Looking to the Future: EECS Department Evolves Structure
Department will be divided into three academic divisions to improve visibility and enhance collaboration
The Department of Electrical Engineering and Computer Science has created a new administrative structure that better aligns with the evolving landscape in computational education and research.
The department – the largest at McCormick with more than 50 faculty – will now be divided into three academic divisions: electrical engineering, computer engineering, and computer science. Each division will have its own faculty cohort, based on research and teaching interests, and many faculty will have appointments in multiple divisions. The new structure aligns the department with its academic disciplines as it continues to respond to increasing interest in EECS fields from across the University and the world. The new academic divisions position the department to improve external visibility and enhance faculty collaboration.
“This reorganization will help propel our department forward, increase our visibility, and position us to innovate in a society that is increasingly interdisciplinary and reliant on computation,” said Alan Sahakian, chair of the department who led the reorganization.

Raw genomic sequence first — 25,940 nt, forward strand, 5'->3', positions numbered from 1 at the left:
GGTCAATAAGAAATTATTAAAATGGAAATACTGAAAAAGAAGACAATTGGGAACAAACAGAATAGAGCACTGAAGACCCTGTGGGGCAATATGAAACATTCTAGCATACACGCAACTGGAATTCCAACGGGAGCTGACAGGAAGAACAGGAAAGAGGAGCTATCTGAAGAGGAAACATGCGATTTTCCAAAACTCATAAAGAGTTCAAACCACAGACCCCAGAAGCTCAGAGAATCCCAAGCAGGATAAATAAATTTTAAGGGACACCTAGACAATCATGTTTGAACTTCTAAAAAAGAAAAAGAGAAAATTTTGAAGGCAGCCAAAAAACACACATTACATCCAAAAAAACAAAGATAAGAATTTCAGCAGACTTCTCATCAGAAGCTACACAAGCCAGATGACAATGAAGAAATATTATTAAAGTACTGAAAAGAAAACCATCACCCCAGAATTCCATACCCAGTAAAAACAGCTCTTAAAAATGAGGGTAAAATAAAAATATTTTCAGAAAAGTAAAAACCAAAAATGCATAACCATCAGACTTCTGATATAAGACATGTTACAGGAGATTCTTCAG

Academic programs within EECS have shown significant growth, with increases in course enrollments in all three academic programs. The growth is most pronounced in computer science courses, in which enrollment in undergraduate courses has tripled over five years. While the number of computer science majors has nearly doubled, many students enrolled in the courses are nonmajors looking to enhance their skill sets.
Faculty from beyond the engineering school are also seeking more research partnerships with EECS faculty as the opportunities of computational research grow. Last fall, the department held a symposium titled “Computer Science Everywhere: Exploring Collaborations Between Computer Science and Other Disciplines at Northwestern.” Northwestern faculty discussed new ideas and challenges in develop research partnerships in areas such as networks, language, sounds and images, and education.
“We are excited by these new possibilities to extend our reach, and we hope this new structure will make that process as smooth as possible,” Sahakian said.